Preprints
https://doi.org/10.5194/hess-2019-274
https://doi.org/10.5194/hess-2019-274

  03 Jul 2019

03 Jul 2019

Status: this preprint has been withdrawn by the authors.

Spatially variable hydrologic impact and biomass production tradeoffs associated with Eucalyptus cultivation for biofuel production in Entre Rios, Argentina

Azad Heidari1, David Watkins Jr.1, Alex Mayer1, Tamara Propato2,3,4, Santiago Verón2,3,4, and Diego de Abelleyra5 Azad Heidari et al.
  • 1Department of Civil and Environmental Engineering, Michigan Technological University, Houghton, 49931, USA
  • 2INTA, Instituto Nacional de Tecnología Agropecuaria, Argentina
  • 3CONICET, Consejo Nacional de Investigaciones Científicas y Técnicas, Argentina
  • 4FAUBA, Facultad de Agronomía de la Universidad de Buenos Aires, Buenos Aires, Argentina
  • 5INTA, Instituto Nacional de Tecnología Agropecuaria, Argentina, Buenos Aires, Argentina

Abstract. Climate change and energy security promotes using renewable sources of energy such as biofuels. High woody biomass production achieved from short rotation intensive plantations is an appealing strategy that is growing in many parts of the world. However, broad expansion of bioenergy feedstock production may have significant environmental consequences. This study investigates the watershed-scale hydrological impacts of eucalyptus plantations for energy production in a humid subtropical watershed in Entre Rios province, Argentina. A Soil and Water Assessment Tool (SWAT) model was calibrated and validated for streamflow, leaf area index (LAI), and biomass production cycles. The model was used to simulate various eucalyptus plantation scenarios that followed physically-based rules for land use conversion (in various sizes and locations in the watershed) to study hydrological effects, biomass production and the green water footprint of energy production. SWAT simulations indicated that the most limiting factor for plant growth was shallow soils causing seasonal water stress. This resulted in a wide range of biomass productivity throughout the watershed. An optimization algorithm was developed to find the best location for eucalyptus development regarding highest productivity with least water impact. Eucalyptus plantations had higher evapotranspiration rates among terrestrial land cover classes; therefore, intensive land use conversion to eucalyptus caused a decline in streamflow, with February, January and March being the most affected months. October was the least-affected month hydrologically, since high rainfall rates overcame the canopy interception and higher ET rates of eucalyptus in this month. Results indicate that, on average, producing 1 kg of biomass in this region uses 0.8 m3 of water, and the green water footprint of producing 1 m3 fuel is approximately 2150 m3 water, or 57 m3 water per GJ of energy, which is lower than reported values for wood-based ethanol, sugar cane ethanol and soybean biodiesel.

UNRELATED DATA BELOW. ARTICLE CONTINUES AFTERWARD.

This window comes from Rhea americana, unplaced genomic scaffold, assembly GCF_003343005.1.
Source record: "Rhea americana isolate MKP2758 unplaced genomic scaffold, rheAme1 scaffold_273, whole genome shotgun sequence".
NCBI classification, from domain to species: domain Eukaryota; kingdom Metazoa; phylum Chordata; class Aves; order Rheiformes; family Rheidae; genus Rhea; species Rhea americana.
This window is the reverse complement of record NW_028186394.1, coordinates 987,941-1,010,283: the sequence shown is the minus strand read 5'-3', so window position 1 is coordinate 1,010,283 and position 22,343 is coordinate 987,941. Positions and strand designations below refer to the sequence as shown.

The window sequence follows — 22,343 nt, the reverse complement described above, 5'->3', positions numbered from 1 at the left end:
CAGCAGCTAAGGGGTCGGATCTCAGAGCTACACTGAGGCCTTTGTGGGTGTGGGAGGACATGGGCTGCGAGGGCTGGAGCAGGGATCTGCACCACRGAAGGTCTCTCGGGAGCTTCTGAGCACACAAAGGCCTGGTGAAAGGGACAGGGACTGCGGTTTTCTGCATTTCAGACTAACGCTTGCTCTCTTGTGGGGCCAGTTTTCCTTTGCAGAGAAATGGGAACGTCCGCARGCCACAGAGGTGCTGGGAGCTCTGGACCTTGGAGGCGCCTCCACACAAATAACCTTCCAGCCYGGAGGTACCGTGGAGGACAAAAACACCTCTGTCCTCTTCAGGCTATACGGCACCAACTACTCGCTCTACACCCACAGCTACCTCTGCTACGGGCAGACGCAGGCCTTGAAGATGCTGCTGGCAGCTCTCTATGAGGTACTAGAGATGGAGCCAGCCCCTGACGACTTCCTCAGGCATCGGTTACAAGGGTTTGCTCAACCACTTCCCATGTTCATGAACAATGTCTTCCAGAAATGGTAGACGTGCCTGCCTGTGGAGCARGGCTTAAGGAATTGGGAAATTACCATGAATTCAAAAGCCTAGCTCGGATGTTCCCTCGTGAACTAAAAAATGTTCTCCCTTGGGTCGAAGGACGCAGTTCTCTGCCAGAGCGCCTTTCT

This preprint has been withdrawn.

Azad Heidari et al.

Interactive discussion

Status: closed
Status: closed
AC: Author comment | RC: Referee comment | SC: Short comment | EC: Editor comment
Printer-friendly Version - Printer-friendly version Supplement - Supplement

Interactive discussion

Status: closed
Status: closed
AC: Author comment | RC: Referee comment | SC: Short comment | EC: Editor comment
Printer-friendly Version - Printer-friendly version Supplement - Supplement

Azad Heidari et al.

Azad Heidari et al.

Viewed

Total article views: 1,488 (including HTML, PDF, and XML)
HTML PDF XML Total Supplement BibTeX EndNote
1,269 197 22 1,488 68 21 22
  • HTML: 1,269
  • PDF: 197
  • XML: 22
  • Total: 1,488
  • Supplement: 68
  • BibTeX: 21
  • EndNote: 22
Views and downloads (calculated since 03 Jul 2019)
Cumulative views and downloads (calculated since 03 Jul 2019)

Viewed (geographical distribution)

Total article views: 1,211 (including HTML, PDF, and XML) Thereof 1,196 with geography defined and 15 with unknown origin.
Country # Views %
  • 1
1
 
 
 
 

Cited

Latest update: 21 Oct 2021
Download

This preprint has been withdrawn.

Short summary
Bioenergy and biofuels are renewable energy sources with potential to mitigate climate change and promote energy security. However, large-scale bioenergy feedstock development can have adverse water and environmental impacts. This study uses computer simulation to predict the hydrologic impacts of eucalyptus development for bioenergy in a case study watershed in Argentina. Results show trade offs between water supply and energy production and provide insights to best management practices.